- Cramdowns may also increase the amount of time required before a debtor is able to secure fresh financing or open new accounts with creditors.
- Another disadvantage of cramdowns is that debtors must prove to a bankruptcy court that repaying their debts in full would be too difficult and would cause an “undue hardship” for them or their families. In order to do this, debtors must submit documentation showing how much income they have, how much debt they owe, as well as other information related to their financial situation.
If a debtor cannot provide evidence that proves an undue hardship exists, then a cramdown may not be approved by the bankruptcy court and they will still be required to pay back their debts in full.
- Cramdowns can also require debtors to make payments over a longer period of time than other types of bankruptcy proceedings, such as Chapter 7 bankruptcy. This means that even though cramdowns may reduce total payments or lower interest rates, it could take significantly longer for debtors to become debt-free than with other forms of bankruptcy filings.
- Finally, cramdowns also require additional paperwork and there may be additional legal fees associated with bankruptcy filing for one. Debtors need to understand these additional costs so they can factor them into any calculations when deciding whether or not cramdown is right for them.
Cramdowns can be useful for debtors struggling with large chunks of high-interest secured debt. However, it’s crucial to understand any potential drawbacks as well as the burdens associated with filing for one before deciding if cramdown is the right option.
What are the Limitations on Cramdown in Chapter 13 Bankruptcy?
To avoid any unfairness caused by individuals attempting to cram down recently acquired property, Congress has enforced particular limitations on when this action can be taken. The guidelines correspond with the type of asset safeguarding the debt an individual wants to cram down.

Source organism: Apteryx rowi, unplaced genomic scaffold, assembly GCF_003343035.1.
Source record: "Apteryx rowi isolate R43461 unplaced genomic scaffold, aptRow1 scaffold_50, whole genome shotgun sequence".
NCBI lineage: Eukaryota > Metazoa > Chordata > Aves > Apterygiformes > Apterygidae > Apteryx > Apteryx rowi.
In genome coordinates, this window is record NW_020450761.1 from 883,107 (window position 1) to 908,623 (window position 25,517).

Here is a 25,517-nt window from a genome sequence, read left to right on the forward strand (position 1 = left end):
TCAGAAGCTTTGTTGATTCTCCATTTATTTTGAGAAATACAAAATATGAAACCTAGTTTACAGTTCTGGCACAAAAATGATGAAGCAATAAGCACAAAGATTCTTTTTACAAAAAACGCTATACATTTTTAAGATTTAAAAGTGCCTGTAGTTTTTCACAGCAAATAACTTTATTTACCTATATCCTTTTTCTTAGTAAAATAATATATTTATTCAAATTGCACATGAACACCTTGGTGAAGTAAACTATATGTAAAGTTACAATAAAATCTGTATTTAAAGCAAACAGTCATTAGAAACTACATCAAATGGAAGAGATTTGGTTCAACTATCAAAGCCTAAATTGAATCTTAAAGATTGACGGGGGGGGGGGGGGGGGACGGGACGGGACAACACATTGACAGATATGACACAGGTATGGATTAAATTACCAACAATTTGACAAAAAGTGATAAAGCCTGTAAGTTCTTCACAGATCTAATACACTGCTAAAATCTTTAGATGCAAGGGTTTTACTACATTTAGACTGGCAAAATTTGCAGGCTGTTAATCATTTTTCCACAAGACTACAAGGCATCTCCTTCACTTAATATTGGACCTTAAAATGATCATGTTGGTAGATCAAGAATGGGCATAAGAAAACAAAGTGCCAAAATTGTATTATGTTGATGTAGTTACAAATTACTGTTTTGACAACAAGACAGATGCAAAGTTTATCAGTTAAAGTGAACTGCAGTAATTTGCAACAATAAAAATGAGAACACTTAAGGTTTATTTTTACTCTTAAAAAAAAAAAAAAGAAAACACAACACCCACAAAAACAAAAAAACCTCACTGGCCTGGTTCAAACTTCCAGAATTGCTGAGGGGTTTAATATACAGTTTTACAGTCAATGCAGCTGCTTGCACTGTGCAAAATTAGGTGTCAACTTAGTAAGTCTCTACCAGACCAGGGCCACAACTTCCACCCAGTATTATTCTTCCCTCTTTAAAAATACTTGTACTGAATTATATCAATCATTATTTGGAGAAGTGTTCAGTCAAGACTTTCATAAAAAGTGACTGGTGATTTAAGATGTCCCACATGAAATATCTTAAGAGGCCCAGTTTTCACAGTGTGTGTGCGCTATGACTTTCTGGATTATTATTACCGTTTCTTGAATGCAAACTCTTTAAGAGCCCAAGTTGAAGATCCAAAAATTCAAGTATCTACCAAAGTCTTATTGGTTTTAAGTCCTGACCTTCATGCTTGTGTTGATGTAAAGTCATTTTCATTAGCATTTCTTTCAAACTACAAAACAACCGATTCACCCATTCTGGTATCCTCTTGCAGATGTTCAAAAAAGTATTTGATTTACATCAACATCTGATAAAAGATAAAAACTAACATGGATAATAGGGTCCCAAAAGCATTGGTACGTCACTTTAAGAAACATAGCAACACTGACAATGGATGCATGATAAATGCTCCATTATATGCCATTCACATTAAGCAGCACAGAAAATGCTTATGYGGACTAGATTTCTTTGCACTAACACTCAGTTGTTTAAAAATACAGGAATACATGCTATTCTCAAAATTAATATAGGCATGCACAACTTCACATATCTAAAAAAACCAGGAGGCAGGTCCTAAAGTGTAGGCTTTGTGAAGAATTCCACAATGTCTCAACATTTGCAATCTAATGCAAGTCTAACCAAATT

910-Day Rule is a formal restriction set out by Congress to protect both the individual filing bankruptcy and their creditors. This rule prevents individuals from purchasing an expensive asset shortly before they declare bankruptcy and then cramming down the debt associated with it. The 910-Day Rule ensures that everyone is treated fairly during the bankruptcy process.
This rule requires individuals to own goods they purchase for at least one year before they can decrease the debt associated with them when filing bankruptcy. The intention behind this regulation is twofold: it prevents people from attempting fraud against their creditors while also encouraging the responsible use of private possessions.
Investment Property Mortgages
Under the Chapter 13 Bankruptcy code, a restriction is placed on Investment Property Mortgages when it comes to cramming down the debt structure. These types of loans can become very difficult for borrowers to pay off such mortgages because of the three to five-year timeframe limitation.
Contact our Portland, OR Chapter 13 Bankruptcy Attorney Today!
When it comes to cramdowns in Chapter 13 bankruptcy, the answer to whether or not it is worth it depends on the individual situation. Cramdowns can present both benefits and risks when considering filing for Chapter 13 bankruptcy. It is important for individuals contemplating this option to weigh all possible scenarios carefully so they understand exactly what they are getting into before committing themselves financially.
At Northwest Debt Relief Law Firm we know cramdowns in Chapter 13 can be confusing and intimidating. That’s why our experienced bankruptcy attorney is here to give you legal advice through the process. Let us help you navigate cramdowns in Chapter 13 bankruptcy and get back on the path to financial freedom.
Call us today for free debt solution consultations and get on the path toward financial freedom! Don’t wait. Start your cramdown in Chapter 13 bankruptcy today!
Northwest Debt Defense Law Firm
650 NE Holladay St, Suite 1640
Portland, OR 97232, United States
NW Debt Defense Law Firm is a Debt Relief Agency. Where appropriate we file petitions for relief under the Bankruptcy Code solely for consumers in the District of Oregon. We represent both Oregon and Washington consumers in collections law suits in Oregon and Washington state courts.